Anthony Clifford Grayling first crossed my radar screen on an international flight back from I’m not sure where, when I found some of his writings on the table of what I seem to recall was a Virgin Atlantic bookshop.
There were a series of paperback books written by Grayling about Things, and I bought them all:
Each one seemed more brilliantly conceived and well written than the next. I buy and devour everything Grayling writes and his most recent book, The Challenge of Things (subtitled Thinking Through Trouble Times), did not disappoint. Agreeing with everything Grayling says is not the point; it’s more to admire the way he reasons his way to a proposition.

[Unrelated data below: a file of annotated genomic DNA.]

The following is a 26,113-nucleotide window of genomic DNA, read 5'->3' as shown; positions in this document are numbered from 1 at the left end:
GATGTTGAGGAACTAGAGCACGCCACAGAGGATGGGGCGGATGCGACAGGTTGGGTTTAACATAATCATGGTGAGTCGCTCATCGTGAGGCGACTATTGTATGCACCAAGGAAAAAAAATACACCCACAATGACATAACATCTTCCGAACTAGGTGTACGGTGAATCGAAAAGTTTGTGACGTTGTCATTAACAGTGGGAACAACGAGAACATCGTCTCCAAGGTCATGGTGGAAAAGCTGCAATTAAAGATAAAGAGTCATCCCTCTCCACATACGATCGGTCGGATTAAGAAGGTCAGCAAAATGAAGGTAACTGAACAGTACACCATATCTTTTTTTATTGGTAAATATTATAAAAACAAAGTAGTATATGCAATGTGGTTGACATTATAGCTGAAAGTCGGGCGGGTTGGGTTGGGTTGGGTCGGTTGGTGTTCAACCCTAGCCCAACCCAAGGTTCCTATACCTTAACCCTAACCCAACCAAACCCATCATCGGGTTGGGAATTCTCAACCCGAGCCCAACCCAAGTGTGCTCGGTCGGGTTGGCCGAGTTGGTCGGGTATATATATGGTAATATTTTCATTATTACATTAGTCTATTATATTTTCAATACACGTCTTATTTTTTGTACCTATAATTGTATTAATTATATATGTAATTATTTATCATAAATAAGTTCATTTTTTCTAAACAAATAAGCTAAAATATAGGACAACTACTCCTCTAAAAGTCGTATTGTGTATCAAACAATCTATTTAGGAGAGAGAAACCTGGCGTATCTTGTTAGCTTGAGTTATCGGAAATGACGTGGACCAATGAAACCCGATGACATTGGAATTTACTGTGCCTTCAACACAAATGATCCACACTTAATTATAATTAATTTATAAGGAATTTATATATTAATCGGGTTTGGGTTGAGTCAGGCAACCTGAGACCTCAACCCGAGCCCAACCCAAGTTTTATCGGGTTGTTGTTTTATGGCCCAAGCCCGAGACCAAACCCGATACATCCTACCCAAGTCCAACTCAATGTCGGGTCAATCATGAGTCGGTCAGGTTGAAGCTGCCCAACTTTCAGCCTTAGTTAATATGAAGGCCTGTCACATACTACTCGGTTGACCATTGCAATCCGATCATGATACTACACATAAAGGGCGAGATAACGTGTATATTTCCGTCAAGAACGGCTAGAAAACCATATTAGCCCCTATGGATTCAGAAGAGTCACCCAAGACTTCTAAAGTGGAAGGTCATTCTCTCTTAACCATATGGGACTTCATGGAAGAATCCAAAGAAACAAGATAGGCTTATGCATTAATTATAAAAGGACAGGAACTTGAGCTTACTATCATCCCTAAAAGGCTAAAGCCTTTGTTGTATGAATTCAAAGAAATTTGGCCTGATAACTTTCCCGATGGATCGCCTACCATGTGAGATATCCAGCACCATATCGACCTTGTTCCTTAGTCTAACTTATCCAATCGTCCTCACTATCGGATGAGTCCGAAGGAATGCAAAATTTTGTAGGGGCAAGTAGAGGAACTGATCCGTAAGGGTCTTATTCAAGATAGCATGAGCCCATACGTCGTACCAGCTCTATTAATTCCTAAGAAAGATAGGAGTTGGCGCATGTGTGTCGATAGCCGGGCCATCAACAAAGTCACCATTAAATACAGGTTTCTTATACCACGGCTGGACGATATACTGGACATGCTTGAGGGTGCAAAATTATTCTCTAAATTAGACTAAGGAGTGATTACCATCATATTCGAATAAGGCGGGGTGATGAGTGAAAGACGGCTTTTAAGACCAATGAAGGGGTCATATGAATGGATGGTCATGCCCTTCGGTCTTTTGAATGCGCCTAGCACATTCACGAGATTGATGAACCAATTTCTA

One always wonders, when reading a prolific writer like Grayling, if his manner of oral presentation holds a candle to his written expression. It does. It is no small feat these days, to hold a listener spellbound, without a single slide or electronic contrivance other than a microphone. Grayling can do just that.